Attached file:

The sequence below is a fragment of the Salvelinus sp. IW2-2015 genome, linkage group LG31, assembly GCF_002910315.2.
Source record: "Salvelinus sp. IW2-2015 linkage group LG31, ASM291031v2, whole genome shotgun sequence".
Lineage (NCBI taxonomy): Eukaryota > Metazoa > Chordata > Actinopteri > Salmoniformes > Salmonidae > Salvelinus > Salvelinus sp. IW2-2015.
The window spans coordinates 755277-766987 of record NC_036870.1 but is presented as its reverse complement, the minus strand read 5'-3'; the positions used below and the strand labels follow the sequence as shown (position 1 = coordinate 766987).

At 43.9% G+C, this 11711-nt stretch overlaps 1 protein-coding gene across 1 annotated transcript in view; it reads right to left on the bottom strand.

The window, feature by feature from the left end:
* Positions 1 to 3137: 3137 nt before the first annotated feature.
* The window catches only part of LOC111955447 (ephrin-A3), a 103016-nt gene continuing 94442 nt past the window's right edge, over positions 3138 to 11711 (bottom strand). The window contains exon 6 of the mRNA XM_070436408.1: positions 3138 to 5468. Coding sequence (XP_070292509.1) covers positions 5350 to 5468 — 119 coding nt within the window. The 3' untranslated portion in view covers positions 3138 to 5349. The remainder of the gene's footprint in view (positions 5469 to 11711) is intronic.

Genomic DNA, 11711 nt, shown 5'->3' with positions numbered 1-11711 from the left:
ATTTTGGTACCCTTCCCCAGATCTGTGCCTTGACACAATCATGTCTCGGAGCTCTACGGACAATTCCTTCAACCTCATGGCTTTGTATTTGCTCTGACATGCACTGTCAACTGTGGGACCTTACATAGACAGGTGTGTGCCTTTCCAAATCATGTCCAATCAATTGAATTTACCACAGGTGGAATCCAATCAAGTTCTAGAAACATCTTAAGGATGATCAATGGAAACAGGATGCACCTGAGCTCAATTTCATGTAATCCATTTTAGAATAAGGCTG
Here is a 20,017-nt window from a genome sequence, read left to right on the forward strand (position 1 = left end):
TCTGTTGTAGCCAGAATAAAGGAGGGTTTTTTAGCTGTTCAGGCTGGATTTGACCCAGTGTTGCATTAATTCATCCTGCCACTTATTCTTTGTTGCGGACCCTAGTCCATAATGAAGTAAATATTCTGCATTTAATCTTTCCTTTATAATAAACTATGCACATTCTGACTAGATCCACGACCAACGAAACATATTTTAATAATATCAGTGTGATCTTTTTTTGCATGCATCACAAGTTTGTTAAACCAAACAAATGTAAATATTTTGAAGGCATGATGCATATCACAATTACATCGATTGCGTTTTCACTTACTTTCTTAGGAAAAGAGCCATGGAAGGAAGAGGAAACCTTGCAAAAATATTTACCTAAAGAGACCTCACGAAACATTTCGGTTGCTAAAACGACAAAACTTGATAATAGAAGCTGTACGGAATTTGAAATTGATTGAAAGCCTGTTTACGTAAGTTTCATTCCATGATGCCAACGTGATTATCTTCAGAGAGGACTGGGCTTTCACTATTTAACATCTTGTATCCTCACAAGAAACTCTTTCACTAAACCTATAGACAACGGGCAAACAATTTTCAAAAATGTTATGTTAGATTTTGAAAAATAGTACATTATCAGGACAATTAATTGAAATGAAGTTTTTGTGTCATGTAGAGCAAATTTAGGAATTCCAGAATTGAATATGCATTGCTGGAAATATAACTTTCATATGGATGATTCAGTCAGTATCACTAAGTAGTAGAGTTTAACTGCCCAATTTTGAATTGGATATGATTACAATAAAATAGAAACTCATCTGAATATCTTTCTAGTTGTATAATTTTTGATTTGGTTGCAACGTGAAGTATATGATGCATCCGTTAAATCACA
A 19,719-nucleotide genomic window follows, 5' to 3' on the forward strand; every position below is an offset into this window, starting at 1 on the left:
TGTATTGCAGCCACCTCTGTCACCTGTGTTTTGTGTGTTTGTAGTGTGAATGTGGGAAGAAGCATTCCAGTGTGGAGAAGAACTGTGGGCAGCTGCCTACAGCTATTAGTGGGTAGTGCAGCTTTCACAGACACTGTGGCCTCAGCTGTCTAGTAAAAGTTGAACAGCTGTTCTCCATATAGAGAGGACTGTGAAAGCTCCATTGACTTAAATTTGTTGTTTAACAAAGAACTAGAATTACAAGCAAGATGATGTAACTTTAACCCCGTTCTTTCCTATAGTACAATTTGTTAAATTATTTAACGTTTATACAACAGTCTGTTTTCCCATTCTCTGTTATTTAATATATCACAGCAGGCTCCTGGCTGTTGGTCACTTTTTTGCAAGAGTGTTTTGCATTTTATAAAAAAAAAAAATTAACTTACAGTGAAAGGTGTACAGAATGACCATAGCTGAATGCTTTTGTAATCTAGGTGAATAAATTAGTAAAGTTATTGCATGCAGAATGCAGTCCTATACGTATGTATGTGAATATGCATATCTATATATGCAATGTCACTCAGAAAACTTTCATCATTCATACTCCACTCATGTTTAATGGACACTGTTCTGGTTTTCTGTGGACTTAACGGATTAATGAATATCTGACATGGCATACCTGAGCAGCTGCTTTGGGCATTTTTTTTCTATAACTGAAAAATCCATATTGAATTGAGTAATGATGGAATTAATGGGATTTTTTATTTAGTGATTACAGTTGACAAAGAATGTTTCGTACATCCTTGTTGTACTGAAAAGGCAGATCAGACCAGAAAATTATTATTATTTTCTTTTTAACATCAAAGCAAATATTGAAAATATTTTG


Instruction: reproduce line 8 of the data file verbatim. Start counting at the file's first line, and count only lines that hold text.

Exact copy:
* The window catches only part of LOC111955447 (ephrin-A3), a 103016-nt gene continuing 94442 nt past the window's right edge, over positions 3138 to 11711 (bottom strand). The window contains exon 6 of the mRNA XM_070436408.1: positions 3138 to 5468. Coding sequence (XP_070292509.1) covers positions 5350 to 5468 — 119 coding nt within the window. The 3' untranslated portion in view covers positions 3138 to 5349. The remainder of the gene's footprint in view (positions 5469 to 11711) is intronic.